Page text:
Some defendants try to bolster their arguments by suggesting that the re-codification of Civil Code section 29, into Code of Civil Procedure section 340.4, was part of MICRA. This is wrong. As explained above, that statute is based on a 1941 amendment to Civil Code section 29, and the recodification was enacted in 1992. MICRA was adopted in 1975, too late for the 1941 amendment and too early for the 1992 re-enactment. Moreover, the defendants’ position is contrary to the Supreme Court’s explicit holding in Young. Section 340.5 is the restriction, for it modifies the common law delayed discovery rule and imposes a repose of three years or the child’s eighth birthday. (Young, 41 Cal.3d at 893.) Civil Code section 340.4, with its open-ended delayed discovery rule, would permit more injured patients to seek damages against negligent physicians and hospitals.
As tempting as it may be to have a court declare that children who have been injured during labor and delivery now have a six-year limitations period – potentially open-ended because of the common law delayed discovery rule – that is not the law. Code of Civil Procedure section 340.5 provides an eight-year limitations period, modified by a three-year repose, for medical malpractice cases based on birth trauma. The Legislature endorsed the Supreme Court’s construction of both statutes, and the Legislature has done nothing since then to overturn or question that ruling.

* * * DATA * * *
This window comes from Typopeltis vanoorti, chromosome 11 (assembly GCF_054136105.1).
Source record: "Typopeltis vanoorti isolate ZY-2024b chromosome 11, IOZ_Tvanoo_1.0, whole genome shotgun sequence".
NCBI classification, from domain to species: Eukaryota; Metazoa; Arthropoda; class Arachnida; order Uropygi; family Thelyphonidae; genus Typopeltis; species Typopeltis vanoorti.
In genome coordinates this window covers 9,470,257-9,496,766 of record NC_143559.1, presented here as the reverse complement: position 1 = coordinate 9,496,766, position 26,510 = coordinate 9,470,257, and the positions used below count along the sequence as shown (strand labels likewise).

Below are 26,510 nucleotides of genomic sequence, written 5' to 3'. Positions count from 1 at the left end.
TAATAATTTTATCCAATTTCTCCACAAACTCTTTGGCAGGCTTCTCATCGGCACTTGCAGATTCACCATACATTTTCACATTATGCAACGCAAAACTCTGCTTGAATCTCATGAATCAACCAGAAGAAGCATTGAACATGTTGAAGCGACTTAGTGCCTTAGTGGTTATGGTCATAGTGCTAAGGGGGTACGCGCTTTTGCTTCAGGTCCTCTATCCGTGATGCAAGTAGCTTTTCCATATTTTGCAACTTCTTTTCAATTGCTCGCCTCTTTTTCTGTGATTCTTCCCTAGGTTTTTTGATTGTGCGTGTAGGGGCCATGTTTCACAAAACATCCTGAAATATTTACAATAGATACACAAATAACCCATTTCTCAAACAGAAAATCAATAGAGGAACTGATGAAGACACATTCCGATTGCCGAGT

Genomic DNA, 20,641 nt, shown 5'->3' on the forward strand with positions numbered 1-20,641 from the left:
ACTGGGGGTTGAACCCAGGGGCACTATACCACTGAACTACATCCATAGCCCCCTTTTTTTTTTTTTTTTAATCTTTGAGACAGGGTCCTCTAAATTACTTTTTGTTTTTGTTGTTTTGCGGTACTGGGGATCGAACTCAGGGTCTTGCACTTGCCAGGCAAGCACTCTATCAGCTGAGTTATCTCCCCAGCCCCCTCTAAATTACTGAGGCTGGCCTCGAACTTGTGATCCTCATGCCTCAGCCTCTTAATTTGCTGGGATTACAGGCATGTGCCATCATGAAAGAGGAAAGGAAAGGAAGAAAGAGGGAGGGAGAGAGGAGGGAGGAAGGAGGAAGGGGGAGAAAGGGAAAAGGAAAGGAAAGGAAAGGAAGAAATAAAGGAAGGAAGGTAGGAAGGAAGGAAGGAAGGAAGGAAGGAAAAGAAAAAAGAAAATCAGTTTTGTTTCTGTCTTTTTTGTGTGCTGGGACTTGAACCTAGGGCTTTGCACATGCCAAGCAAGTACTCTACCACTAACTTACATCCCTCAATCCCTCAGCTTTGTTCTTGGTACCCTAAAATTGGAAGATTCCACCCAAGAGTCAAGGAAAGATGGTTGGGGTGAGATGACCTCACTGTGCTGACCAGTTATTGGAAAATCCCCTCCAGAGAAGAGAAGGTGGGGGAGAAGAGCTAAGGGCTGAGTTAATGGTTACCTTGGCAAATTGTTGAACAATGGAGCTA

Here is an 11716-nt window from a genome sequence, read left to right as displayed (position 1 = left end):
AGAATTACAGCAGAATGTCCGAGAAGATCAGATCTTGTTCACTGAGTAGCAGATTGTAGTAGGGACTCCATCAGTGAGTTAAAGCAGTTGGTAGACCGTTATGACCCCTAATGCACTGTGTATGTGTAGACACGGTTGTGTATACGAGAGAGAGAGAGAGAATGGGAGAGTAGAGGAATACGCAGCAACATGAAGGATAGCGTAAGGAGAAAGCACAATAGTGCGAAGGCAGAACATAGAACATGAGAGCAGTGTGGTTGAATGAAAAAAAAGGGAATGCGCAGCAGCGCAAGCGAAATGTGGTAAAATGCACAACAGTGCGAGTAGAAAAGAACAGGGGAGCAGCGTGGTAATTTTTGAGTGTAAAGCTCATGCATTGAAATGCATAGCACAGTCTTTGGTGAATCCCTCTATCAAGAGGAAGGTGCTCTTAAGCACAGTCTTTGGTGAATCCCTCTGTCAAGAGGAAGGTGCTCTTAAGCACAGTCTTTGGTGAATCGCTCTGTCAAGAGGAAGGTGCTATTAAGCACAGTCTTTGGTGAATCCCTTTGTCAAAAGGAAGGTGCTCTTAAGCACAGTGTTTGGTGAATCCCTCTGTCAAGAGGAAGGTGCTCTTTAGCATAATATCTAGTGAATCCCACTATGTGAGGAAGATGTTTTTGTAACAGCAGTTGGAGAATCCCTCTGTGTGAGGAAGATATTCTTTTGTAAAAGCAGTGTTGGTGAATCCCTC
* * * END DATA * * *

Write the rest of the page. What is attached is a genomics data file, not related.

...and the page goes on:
Bio as of April 2011:
Since 1982, Shirley K. Watkins has focused her practice primarily on medical malpractice. She is an Emeritus Board member of CAALA and past member of the Board of Trustees of the Los Angeles County Bar Association, Board of Governors of Women Lawyers Association of Los Angeles and Board of Directors of Trial Lawyers for Public Justice. She was twice nominated as Trial Lawyer of the Year by CAALA, and was named one of the Top 50 Women Attorneys in Southern California by SuperLawyers.
Updated April 2016: She is now a judge.
Bio as of December 2007:
Steven B. Stevens concentrates on appeals, writs, and law and motion in connection with medical malpractice, insurance bad faith, product liability and major personal injury litigation. He was named by the Consumer Attorneys Association of Los Angeles as its 2001 Appellate Lawyer of the Year. He practices with Kussman & Whitehill in Los Angeles.
2016 by the author.